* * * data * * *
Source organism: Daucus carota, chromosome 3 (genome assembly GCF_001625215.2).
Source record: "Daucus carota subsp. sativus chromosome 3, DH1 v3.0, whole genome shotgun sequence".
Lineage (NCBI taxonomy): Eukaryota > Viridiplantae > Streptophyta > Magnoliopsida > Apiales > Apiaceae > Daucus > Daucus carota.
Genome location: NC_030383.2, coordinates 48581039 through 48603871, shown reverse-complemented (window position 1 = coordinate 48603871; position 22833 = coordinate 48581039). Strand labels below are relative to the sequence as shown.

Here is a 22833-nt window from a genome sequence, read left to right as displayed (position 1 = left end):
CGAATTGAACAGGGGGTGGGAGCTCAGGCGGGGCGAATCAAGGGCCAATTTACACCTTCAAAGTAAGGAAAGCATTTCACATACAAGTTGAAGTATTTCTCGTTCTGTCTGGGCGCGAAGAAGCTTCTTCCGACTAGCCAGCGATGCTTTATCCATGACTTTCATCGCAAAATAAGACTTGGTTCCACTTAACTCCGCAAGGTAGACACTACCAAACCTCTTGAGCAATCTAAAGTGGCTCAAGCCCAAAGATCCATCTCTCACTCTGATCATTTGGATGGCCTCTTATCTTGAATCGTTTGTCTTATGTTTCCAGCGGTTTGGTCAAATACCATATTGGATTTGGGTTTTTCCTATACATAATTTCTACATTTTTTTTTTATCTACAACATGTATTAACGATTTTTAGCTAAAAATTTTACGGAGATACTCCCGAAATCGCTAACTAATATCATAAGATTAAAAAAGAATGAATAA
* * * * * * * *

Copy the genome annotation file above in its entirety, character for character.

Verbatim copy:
Source organism: Daucus carota, chromosome 3 (genome assembly GCF_001625215.2).
Source record: "Daucus carota subsp. sativus chromosome 3, DH1 v3.0, whole genome shotgun sequence".
Lineage (NCBI taxonomy): Eukaryota > Viridiplantae > Streptophyta > Magnoliopsida > Apiales > Apiaceae > Daucus > Daucus carota.
Genome location: NC_030383.2, coordinates 48581039 through 48603871, shown reverse-complemented (window position 1 = coordinate 48603871; position 22833 = coordinate 48581039). Strand labels below are relative to the sequence as shown.

Here is a 22833-nt window from a genome sequence, read left to right as displayed (position 1 = left end):
CGAATTGAACAGGGGGTGGGAGCTCAGGCGGGGCGAATCAAGGGCCAATTTACACCTTCAAAGTAAGGAAAGCATTTCACATACAAGTTGAAGTATTTCTCGTTCTGTCTGGGCGCGAAGAAGCTTCTTCCGACTAGCCAGCGATGCTTTATCCATGACTTTCATCGCAAAATAAGACTTGGTTCCACTTAACTCCGCAAGGTAGACACTACCAAACCTCTTGAGCAATCTAAAGTGGCTCAAGCCCAAAGATCCATCTCTCACTCTGATCATTTGGATGGCCTCTTATCTTGAATCGTTTGTCTTATGTTTCCAGCGGTTTGGTCAAATACCATATTGGATTTGGGTTTTTCCTATACATAATTTCTACATTTTTTTTTTATCTACAACATGTATTAACGATTTTTAGCTAAAAATTTTACGGAGATACTCCCGAAATCGCTAACTAATATCATAAGATTAAAAAAGAATGAATAA